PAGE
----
NSW council merger public inquiries branded a “dog’s breakfast”


Manly Golf Club3
Will the public inquiry into council mergers at Manly Golf Club spill onto the golf course?


NSW Labor has accused State Premier Mike Baird for making a “dog’s breakfast” out of required public inquiries into forced council mergers as local governments fear public meetings will be mobbed and residents gagged.

Public hearings into 35 contentious council mergers hitting 77 councils  begin in RSL clubs, golf clubs, bowling clubs and sailing clubs across the state tomorrow (Tuesday).

Conspicuoulsly, ratepayer funded Town Halls purpose built for public assemblies are almost entirely absent from the list of venues.

People have been ordered to register before speaking – or even attending – the hearings and registrations close by 9am the day before, or earlier if venue capacity is reached. Delegates appointed by the Office of Local Government (OLG) who are chairing the public inquiries will set the order and time limit for speakers.

[The list of merger proposals and Public Inquiry times and locations can be found here.]

Leichhardt Greens councillor Rochelle Porteous said that 135 people had registered to speak across the two public inquiries tomorrow into a merger between Leichhardt, Ashfield and Marrickville Councils at Wests Ashfield. She said the delegate had promised organisations would have 10 to 15 minutes to speak, individuals six. If everybody speaking was classed as an individual and not as an organisation, that would equate to 13.5 hours. The hearings are seven hours in total.

Ms Porteous said there had also been reports of registrations not being recorded in areas such as Wollongong and Shellharbour.

Mosman councillor Tom Sherlock from Save Our Councils Coalition advised people to turn up, even if they haven’t registered.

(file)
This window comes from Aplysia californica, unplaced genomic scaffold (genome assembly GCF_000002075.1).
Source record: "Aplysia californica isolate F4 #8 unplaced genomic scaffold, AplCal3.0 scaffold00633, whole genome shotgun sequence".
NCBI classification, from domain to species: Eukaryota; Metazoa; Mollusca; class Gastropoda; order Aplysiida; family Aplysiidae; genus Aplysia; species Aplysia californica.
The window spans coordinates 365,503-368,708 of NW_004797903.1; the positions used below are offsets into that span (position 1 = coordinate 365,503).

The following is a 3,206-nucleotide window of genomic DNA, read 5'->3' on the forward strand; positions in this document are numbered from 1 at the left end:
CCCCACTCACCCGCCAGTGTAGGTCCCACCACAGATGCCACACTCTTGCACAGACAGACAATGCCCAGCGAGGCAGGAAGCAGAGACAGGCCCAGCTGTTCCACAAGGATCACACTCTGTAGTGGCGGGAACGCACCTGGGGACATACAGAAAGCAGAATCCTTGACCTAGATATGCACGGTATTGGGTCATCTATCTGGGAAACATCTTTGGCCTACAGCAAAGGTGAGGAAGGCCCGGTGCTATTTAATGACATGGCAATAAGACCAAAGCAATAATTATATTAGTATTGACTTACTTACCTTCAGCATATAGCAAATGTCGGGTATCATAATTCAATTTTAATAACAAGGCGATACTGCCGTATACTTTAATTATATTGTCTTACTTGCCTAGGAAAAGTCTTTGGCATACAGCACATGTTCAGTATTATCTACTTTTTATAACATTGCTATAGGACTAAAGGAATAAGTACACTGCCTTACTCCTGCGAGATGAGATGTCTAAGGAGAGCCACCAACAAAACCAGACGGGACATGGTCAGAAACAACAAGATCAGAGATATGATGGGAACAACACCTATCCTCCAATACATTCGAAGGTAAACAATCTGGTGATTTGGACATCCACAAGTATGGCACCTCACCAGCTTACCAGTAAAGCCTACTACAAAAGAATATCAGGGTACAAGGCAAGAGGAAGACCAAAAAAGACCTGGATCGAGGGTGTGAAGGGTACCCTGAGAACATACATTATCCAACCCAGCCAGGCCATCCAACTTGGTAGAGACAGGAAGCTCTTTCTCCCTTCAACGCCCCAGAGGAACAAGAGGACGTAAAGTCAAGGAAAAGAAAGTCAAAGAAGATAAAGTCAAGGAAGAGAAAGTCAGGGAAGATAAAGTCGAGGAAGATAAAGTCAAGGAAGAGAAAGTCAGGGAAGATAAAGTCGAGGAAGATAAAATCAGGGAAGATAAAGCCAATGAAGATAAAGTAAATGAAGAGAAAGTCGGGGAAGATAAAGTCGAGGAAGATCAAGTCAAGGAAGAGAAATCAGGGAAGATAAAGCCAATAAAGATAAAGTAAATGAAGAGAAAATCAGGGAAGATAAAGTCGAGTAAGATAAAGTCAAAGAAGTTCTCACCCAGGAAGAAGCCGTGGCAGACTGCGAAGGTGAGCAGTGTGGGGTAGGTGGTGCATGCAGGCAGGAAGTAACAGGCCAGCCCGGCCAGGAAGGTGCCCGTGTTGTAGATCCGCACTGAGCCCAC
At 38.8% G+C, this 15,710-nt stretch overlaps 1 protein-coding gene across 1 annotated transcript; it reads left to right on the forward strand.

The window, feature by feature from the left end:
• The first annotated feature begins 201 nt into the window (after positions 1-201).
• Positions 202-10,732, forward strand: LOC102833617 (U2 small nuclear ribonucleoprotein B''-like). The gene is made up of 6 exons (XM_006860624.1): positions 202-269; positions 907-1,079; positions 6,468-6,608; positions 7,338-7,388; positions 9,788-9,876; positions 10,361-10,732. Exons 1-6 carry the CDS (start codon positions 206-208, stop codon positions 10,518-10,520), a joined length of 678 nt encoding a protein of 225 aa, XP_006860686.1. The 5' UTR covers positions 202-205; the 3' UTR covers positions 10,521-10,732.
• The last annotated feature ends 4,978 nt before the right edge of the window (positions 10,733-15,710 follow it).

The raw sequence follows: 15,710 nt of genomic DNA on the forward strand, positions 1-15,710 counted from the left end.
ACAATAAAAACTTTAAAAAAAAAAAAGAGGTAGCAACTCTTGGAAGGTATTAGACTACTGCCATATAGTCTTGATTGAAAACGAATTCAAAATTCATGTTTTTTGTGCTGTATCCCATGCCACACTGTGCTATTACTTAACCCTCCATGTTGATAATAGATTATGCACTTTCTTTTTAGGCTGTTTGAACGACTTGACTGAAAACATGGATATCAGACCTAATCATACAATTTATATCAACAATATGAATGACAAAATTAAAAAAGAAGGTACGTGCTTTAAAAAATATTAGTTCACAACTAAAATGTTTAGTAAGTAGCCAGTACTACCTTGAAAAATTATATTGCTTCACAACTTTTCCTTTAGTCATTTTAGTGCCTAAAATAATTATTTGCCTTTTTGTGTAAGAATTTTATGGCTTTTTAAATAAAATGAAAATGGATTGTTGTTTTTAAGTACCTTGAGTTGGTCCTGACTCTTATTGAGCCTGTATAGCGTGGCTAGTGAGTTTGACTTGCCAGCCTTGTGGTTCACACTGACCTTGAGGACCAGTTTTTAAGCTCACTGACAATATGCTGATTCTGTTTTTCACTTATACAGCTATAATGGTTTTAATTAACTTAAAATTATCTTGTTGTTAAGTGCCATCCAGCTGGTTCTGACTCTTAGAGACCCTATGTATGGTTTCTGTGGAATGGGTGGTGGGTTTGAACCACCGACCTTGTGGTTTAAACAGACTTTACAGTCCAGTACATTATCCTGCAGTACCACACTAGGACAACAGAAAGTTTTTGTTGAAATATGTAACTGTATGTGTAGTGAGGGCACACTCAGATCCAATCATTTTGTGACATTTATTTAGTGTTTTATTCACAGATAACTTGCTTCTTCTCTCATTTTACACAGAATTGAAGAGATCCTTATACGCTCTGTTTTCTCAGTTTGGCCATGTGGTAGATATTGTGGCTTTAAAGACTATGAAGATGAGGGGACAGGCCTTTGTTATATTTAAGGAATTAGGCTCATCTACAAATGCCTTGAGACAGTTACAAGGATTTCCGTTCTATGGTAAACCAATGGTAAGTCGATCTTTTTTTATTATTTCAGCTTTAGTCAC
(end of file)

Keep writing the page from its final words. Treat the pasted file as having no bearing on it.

“These are public meetings and you’ve got a right to. It isn’t like there has been multiple meetings organised,” Mr Sherlock said.

There are serious concerns that many of the the venues selected may not be able to cope with the large numbers expected.

A new council formed by merging Mosman, Manly and South Warringah Councils would have 153,000 residents, while Manly Golf Club, where the meeting is being held would struggle to accommodate more than a few hundred, said Mr Sherlock.

“It’s an amazingly small sample of the population for a public meeting about these kinds of significant changes to local government and local democracy. I think it’s quite bizarre.”

Manly Golf Club said the OLG had advised them to expect 300 people for each session.

There are also conflicts surrounding the timing of some meetings.

Residents living on the border of north and south Warringah would have to chose between the public inquiry at Mona Vale or Manly Golf Clubs as the meetings clash.

Meanwhile, the Baird Government is trying calm fears that all but a few will be locked out of the merger inquiry process. The Department of Premier and Cabinet (DPC) confirmed to Government News on Monday evening that people can still attend the public inquiry on the day if they were unable to register.

The DPC spokesperson added: “Whilst every effort will be made to accommodate additional speakers, it will be up to the discretion of the Delegate to make a decision on the day to include additional speakers if there is time available to do so. Members of the public who were unable to register should contact 1300 813 020.”

Shadow Local Government Minister Peter Primrose said the process had been muddled and that delegates were sending out mixed messages to local councils beforehand.

“The delegates seem to be saying different things,” Mr Primrose said. “Some are saying you can’t argue the case as to why you shouldn’t merge, you’re only allowed to comment on merger proposals.”

Merger proposals considered by delegates were written by NSW Local Government Minister Paul Toole and all wholeheartedly recommend amalgamation.

Mr Primrose said the Local Government Act stipulated that factors such as ratepayers’ views on mergers, as well as the impact of mergers on council staff employment and elected representation must be considered.